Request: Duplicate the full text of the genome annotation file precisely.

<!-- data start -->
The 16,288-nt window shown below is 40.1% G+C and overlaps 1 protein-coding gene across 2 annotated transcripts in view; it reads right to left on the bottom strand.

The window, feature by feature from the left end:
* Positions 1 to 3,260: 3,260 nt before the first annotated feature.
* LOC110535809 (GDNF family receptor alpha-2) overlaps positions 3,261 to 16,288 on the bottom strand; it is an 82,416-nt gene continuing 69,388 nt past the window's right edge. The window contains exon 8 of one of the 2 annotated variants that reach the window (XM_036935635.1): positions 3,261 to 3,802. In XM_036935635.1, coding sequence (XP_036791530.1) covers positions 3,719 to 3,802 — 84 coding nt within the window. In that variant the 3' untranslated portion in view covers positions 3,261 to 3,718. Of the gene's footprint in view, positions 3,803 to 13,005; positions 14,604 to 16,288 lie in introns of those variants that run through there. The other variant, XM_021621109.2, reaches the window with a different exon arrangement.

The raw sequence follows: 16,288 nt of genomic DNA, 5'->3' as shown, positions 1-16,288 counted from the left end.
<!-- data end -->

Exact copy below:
The 16,288-nt window shown below is 40.1% G+C and overlaps 1 protein-coding gene across 2 annotated transcripts in view; it reads right to left on the bottom strand.

The window, feature by feature from the left end:
* Positions 1 to 3,260: 3,260 nt before the first annotated feature.
* LOC110535809 (GDNF family receptor alpha-2) overlaps positions 3,261 to 16,288 on the bottom strand; it is an 82,416-nt gene continuing 69,388 nt past the window's right edge. The window contains exon 8 of one of the 2 annotated variants that reach the window (XM_036935635.1): positions 3,261 to 3,802. In XM_036935635.1, coding sequence (XP_036791530.1) covers positions 3,719 to 3,802 — 84 coding nt within the window. In that variant the 3' untranslated portion in view covers positions 3,261 to 3,718. Of the gene's footprint in view, positions 3,803 to 13,005; positions 14,604 to 16,288 lie in introns of those variants that run through there. The other variant, XM_021621109.2, reaches the window with a different exon arrangement.

The raw sequence follows: 16,288 nt of genomic DNA, 5'->3' as shown, positions 1-16,288 counted from the left end.